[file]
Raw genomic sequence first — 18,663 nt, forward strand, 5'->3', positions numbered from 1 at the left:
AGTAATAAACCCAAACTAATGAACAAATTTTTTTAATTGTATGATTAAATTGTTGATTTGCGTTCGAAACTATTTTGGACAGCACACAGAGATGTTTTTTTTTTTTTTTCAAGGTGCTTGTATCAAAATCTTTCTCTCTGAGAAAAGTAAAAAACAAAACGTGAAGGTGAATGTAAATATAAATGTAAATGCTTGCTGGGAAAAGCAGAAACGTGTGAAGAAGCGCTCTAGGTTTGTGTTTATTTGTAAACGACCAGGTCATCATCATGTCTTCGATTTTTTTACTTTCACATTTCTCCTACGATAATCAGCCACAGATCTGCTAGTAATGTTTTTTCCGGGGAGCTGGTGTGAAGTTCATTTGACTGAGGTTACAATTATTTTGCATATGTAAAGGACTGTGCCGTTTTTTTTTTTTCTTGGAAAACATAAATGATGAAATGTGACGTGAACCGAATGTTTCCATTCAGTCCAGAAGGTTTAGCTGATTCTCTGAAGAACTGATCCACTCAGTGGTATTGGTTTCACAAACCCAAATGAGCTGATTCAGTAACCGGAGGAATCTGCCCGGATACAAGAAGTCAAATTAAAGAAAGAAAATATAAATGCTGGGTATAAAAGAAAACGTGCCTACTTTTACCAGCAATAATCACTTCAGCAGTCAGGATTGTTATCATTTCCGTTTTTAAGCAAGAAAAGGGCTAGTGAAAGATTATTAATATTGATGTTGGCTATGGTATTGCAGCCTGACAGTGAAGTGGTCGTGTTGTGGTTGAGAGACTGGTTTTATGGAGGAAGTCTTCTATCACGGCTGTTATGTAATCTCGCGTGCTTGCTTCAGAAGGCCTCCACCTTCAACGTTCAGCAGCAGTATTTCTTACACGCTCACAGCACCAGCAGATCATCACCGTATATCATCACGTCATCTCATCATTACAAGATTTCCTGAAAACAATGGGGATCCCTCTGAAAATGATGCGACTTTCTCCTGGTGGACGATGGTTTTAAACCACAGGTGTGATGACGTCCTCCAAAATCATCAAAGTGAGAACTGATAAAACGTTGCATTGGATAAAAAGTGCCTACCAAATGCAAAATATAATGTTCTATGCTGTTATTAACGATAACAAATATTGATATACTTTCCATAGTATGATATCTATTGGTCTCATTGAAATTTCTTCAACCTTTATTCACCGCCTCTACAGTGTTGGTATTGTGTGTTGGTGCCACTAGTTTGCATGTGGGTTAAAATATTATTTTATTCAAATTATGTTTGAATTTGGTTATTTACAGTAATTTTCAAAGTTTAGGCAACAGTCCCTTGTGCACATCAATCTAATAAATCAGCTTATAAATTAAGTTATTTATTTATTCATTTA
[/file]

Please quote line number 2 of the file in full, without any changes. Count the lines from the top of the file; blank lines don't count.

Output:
AGTAATAAACCCAAACTAATGAACAAATTTTTTTAATTGTATGATTAAATTGTTGATTTGCGTTCGAAACTATTTTGGACAGCACACAGAGATGTTTTTTTTTTTTTTTCAAGGTGCTTGTATCAAAATCTTTCTCTCTGAGAAAAGTAAAAAACAAAACGTGAAGGTGAATGTAAATATAAATGTAAATGCTTGCTGGGAAAAGCAGAAACGTGTGAAGAAGCGCTCTAGGTTTGTGTTTATTTGTAAACGACCAGGTCATCATCATGTCTTCGATTTTTTTACTTTCACATTTCTCCTACGATAATCAGCCACAGATCTGCTAGTAATGTTTTTTCCGGGGAGCTGGTGTGAAGTTCATTTGACTGAGGTTACAATTATTTTGCATATGTAAAGGACTGTGCCGTTTTTTTTTTTTCTTGGAAAACATAAATGATGAAATGTGACGTGAACCGAATGTTTCCATTCAGTCCAGAAGGTTTAGCTGATTCTCTGAAGAACTGATCCACTCAGTGGTATTGGTTTCACAAACCCAAATGAGCTGATTCAGTAACCGGAGGAATCTGCCCGGATACAAGAAGTCAAATTAAAGAAAGAAAATATAAATGCTGGGTATAAAAGAAAACGTGCCTACTTTTACCAGCAATAATCACTTCAGCAGTCAGGATTGTTATCATTTCCGTTTTTAAGCAAGAAAAGGGCTAGTGAAAGATTATTAATATTGATGTTGGCTATGGTATTGCAGCCTGACAGTGAAGTGGTCGTGTTGTGGTTGAGAGACTGGTTTTATGGAGGAAGTCTTCTATCACGGCTGTTATGTAATCTCGCGTGCTTGCTTCAGAAGGCCTCCACCTTCAACGTTCAGCAGCAGTATTTCTTACACGCTCACAGCACCAGCAGATCATCACCGTATATCATCACGTCATCTCATCATTACAAGATTTCCTGAAAACAATGGGGATCCCTCTGAAAATGATGCGACTTTCTCCTGGTGGACGATGGTTTTAAACCACAGGTGTGATGACGTCCTCCAAAATCATCAAAGTGAGAACTGATAAAACGTTGCATTGGATAAAAAGTGCCTACCAAATGCAAAATATAATGTTCTATGCTGTTATTAACGATAACAAATATTGATATACTTTCCATAGTATGATATCTATTGGTCTCATTGAAATTTCTTCAACCTTTATTCACCGCCTCTACAGTGTTGGTATTGTGTGTTGGTGCCACTAGTTTGCATGTGGGTTAAAATATTATTTTATTCAAATTATGTTTGAATTTGGTTATTTACAGTAATTTTCAAAGTTTAGGCAACAGTCCCTTGTGCACATCAATCTAATAAATCAGCTTATAAATTAAGTTATTTATTTATTCATTTA